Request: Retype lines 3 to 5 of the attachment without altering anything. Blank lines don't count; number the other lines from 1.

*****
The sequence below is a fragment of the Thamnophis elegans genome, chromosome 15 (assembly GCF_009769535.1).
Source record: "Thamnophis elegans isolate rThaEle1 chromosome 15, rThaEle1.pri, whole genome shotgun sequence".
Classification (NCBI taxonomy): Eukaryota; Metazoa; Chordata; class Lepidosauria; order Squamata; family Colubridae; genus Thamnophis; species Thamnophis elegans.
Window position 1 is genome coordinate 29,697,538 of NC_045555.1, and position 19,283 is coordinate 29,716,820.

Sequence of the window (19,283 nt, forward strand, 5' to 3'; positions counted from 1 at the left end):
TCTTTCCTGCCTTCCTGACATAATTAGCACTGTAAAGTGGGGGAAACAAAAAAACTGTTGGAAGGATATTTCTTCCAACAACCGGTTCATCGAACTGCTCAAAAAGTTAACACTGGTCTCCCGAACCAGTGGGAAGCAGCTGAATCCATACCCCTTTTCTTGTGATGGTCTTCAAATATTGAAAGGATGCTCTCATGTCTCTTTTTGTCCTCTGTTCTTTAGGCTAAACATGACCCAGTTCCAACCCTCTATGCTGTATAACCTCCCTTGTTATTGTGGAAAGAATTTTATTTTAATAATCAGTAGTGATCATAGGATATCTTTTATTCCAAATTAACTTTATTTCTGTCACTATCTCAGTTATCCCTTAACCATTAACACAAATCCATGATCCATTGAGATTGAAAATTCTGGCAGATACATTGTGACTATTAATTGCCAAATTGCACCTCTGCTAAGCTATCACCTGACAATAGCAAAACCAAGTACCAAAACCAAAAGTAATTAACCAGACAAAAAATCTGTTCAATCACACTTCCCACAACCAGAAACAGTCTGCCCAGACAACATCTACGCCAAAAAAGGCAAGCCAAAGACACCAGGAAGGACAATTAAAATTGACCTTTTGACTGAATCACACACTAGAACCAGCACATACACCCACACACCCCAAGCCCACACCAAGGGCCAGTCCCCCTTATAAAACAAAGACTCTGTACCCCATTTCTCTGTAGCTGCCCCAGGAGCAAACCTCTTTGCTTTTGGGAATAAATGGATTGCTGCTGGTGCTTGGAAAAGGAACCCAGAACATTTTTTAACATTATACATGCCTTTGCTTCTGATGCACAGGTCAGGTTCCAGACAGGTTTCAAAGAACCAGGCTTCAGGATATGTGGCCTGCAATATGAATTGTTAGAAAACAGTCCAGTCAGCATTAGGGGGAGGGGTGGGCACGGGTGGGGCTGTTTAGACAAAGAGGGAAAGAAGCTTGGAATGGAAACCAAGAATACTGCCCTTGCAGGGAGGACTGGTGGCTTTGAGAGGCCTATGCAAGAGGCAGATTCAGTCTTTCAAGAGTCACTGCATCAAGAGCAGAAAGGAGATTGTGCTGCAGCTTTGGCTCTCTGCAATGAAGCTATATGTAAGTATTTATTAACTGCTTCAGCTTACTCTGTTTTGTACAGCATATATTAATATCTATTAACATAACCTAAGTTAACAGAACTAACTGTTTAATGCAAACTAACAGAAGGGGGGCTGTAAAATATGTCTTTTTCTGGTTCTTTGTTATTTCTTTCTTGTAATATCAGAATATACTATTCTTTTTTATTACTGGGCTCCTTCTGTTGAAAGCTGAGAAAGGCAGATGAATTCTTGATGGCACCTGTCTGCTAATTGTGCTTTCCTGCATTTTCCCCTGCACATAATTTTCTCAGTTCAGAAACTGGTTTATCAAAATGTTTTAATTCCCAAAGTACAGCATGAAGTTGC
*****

Classification (NCBI taxonomy): Eukaryota; Metazoa; Chordata; class Lepidosauria; order Squamata; family Colubridae; genus Thamnophis; species Thamnophis elegans.
Window position 1 is genome coordinate 29,697,538 of NC_045555.1, and position 19,283 is coordinate 29,716,820.

Sequence of the window (19,283 nt, forward strand, 5' to 3'; positions counted from 1 at the left end):